In an ominous sign for banks trying to fend off claims from patent holders, AT&T Corp. has agreed to pay a sizable legal settlement to a California inventor who holds patents on 40 technologies, covering everything from interactive voice-response units to other systems commonly used by banks.
The inventor, Ronald A. Katz of Los Angeles, runs a small, eponymous firm whose primary business is licensing the technologies that Mr. Katz developed early in his career when he formed Telecredit, a real-time credit and check-cashing authorization service, and worked at First Data, which was then a subsidiary of American Express Co.
So far, 43 technology and financial services companies - including Marshall & Ilsley Corp., the AT&T Universal Card Services division of Citigroup Inc., International Business Machines Corp., and the MoneyGram Payment Systems Inc. subsidiary of Viad Corp. - have agreed to pay licensing fees to Mr. Katz's firm, as have several other companies that Ronald A. Katz Technology Licensing LP has slapped with lawsuits.
The situation highlights what bankers say is a growing predicament: inventors and entrepreneurs stepping forward to lay patent claim to widespread and longstanding operating methods in banking. Since the U.S. Patent and Trademark Office began a few years ago granting patents that protect business practices, banks say they have been barraged with demands for licensing fees from people who claim to have patented everything from check-cashing on up, and legal tangles with these claimants are costly. The problem has grown so pronounced that BITS, the technology arm of the Financial Services Roundtable, has made it a priority agenda item for the year.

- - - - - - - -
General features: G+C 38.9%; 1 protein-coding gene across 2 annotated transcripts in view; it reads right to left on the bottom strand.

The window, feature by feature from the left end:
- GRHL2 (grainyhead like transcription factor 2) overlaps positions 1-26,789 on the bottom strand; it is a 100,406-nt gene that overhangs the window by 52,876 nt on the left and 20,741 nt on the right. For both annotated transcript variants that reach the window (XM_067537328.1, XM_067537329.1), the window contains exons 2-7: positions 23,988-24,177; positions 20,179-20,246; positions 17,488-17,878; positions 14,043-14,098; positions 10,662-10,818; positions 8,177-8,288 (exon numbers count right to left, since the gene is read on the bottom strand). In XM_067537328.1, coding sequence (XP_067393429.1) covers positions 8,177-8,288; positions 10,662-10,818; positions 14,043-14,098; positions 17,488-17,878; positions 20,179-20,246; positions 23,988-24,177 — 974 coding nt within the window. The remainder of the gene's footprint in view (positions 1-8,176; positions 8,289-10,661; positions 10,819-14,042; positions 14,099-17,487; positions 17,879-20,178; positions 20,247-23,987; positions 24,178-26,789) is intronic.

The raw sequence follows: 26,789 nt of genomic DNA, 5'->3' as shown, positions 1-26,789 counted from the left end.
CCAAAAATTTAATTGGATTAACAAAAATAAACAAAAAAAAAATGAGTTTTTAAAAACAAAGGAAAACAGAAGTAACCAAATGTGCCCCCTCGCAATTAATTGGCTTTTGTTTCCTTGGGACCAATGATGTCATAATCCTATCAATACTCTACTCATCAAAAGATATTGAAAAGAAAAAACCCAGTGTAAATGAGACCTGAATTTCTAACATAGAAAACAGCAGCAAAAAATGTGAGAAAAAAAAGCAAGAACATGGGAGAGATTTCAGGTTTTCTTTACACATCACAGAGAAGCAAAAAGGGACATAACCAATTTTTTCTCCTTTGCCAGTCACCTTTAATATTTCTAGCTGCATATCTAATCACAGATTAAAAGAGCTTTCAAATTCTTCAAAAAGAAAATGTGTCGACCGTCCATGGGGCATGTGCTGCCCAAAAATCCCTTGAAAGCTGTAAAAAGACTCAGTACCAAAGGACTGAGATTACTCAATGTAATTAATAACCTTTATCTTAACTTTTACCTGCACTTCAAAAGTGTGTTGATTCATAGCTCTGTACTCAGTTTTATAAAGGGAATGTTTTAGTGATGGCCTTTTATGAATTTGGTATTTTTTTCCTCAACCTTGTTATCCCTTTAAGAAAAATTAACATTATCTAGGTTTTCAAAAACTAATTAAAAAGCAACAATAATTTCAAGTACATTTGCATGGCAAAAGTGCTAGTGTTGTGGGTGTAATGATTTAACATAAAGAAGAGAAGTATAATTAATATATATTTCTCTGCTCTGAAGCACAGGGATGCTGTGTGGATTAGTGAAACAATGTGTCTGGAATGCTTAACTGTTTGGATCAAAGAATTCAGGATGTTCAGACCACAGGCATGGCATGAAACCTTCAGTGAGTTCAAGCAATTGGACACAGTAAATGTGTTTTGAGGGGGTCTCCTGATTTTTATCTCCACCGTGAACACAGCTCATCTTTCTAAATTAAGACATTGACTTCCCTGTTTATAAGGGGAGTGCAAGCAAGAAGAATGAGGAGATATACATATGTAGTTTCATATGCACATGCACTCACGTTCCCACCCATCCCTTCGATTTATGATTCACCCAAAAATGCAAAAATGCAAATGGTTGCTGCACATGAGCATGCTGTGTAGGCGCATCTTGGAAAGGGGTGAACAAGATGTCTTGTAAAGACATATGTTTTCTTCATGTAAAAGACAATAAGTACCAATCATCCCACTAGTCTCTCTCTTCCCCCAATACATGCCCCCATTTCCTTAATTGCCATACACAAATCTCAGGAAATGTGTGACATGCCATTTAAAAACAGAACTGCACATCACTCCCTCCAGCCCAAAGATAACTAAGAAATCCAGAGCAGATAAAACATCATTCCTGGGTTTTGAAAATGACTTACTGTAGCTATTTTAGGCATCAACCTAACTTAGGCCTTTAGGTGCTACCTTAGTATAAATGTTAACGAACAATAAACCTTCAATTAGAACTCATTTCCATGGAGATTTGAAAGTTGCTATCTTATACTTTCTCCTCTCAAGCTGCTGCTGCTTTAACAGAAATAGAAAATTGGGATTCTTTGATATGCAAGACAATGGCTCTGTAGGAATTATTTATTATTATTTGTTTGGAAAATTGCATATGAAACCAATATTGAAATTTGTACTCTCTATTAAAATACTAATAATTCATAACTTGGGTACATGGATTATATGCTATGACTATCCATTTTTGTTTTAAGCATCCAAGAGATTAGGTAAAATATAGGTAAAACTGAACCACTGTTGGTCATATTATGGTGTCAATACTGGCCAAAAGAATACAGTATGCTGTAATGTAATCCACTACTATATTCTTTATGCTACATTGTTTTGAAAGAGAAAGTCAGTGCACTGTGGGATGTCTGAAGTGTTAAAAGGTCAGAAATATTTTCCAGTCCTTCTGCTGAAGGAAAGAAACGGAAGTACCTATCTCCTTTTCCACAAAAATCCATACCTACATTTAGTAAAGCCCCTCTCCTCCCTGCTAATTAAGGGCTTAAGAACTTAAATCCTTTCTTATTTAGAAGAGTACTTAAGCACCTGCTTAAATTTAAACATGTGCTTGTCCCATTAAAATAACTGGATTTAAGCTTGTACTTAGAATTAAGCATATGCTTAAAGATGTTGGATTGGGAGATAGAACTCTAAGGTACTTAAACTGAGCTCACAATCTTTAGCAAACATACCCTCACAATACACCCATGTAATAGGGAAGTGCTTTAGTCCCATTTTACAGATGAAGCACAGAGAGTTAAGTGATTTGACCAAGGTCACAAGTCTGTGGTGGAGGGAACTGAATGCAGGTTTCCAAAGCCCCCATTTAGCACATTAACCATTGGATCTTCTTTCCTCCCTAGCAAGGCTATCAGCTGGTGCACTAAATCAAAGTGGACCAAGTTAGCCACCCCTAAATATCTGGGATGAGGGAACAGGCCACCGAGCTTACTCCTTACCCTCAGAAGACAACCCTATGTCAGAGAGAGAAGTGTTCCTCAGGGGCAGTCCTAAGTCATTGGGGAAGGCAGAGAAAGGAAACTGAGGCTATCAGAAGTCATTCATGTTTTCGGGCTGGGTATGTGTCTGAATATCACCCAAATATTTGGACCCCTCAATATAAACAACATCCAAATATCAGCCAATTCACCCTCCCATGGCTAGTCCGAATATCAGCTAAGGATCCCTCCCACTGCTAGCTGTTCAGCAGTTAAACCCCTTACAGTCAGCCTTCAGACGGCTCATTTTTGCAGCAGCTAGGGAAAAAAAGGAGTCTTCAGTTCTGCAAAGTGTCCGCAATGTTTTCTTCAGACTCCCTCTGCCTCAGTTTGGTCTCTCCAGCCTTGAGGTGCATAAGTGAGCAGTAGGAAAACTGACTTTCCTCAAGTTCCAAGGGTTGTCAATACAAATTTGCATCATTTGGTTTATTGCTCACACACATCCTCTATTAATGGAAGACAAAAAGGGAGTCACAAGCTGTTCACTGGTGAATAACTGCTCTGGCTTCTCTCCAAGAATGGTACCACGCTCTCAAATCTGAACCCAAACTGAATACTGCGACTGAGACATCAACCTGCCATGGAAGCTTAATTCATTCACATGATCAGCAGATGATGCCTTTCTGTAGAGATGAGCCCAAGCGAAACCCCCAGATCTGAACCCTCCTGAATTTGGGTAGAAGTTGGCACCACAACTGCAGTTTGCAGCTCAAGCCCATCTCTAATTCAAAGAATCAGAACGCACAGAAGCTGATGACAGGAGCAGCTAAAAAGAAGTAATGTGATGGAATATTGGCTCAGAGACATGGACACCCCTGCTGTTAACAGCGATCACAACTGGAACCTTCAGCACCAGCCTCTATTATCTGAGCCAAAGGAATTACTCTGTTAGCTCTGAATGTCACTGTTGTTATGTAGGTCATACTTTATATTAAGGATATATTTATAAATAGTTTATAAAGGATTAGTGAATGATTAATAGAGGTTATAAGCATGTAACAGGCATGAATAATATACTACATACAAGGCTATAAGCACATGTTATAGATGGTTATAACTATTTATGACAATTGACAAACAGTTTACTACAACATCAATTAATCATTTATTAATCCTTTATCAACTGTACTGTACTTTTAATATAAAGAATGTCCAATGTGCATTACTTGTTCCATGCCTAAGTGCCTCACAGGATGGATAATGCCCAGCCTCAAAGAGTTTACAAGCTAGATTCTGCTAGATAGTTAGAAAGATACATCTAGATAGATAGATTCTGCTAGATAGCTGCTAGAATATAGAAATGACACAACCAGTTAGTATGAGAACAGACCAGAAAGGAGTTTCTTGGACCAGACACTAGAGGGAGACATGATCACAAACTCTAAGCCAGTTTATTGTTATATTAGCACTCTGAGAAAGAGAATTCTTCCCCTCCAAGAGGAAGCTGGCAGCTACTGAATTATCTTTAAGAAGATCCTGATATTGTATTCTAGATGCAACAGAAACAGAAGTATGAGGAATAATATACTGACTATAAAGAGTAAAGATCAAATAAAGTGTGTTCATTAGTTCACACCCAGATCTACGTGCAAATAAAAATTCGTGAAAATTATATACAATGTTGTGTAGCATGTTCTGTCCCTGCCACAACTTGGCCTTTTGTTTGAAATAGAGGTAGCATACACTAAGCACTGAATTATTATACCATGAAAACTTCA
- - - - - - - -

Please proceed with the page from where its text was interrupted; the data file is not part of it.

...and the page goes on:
The patents Mr. Katz holds seem to cover technologies that have become part of the backbone of automated call systems at banks, and Mr. Katz, emboldened by the settlement with AT&T and three previous legal victories, appears eager to collect what he says is his fair due. He estimates that 2,000 companies are using his patented technology for interactive telephone systems and methods of accumulating and processing caller data, and he says he is in negotiations with "well over one dozen" banks about licensing his patents.
Neither he nor AT&T would name the dollar amount of the settlement, which was made in November after three years of litigation, but one expert in intellectual property said the amount was likely to be in the ballpark of $100 million.
Mr. Katz said he expects to finalize licensing agreements with at least two major institutions within the next 60 to 90 days. Though he hopes to avoid filing lawsuits against any banks, Mr. Katz has filed several such suits over the years, and said in a telephone interview that he is now in "meaningful discussions" with various companies that might be in violation.
"We believe a large number of banks utilize our technology," he said.
Mr. Katz's patents cover a wide range of call-related procedures and technologies; a critic called them "vague" in their specificity and scope. People who view Mr. Katz as an opportunist who is trying to cash in on commonly accepted technology procedures say that many companies would rather settle than spend time and money in court.
John Jainschigg, an engineer and programmer who is editor-in-chief of Computer Telephony magazine, said the stuff of Mr. Katz's patents can be found in thousands of computing science textbooks written in the past 50 years. "These are the fundamental techniques of computer science," he said. "This isn't unique intellectual property. It's like trying to patent the idea of putting a file on a disk - well, how else are you going to store information?"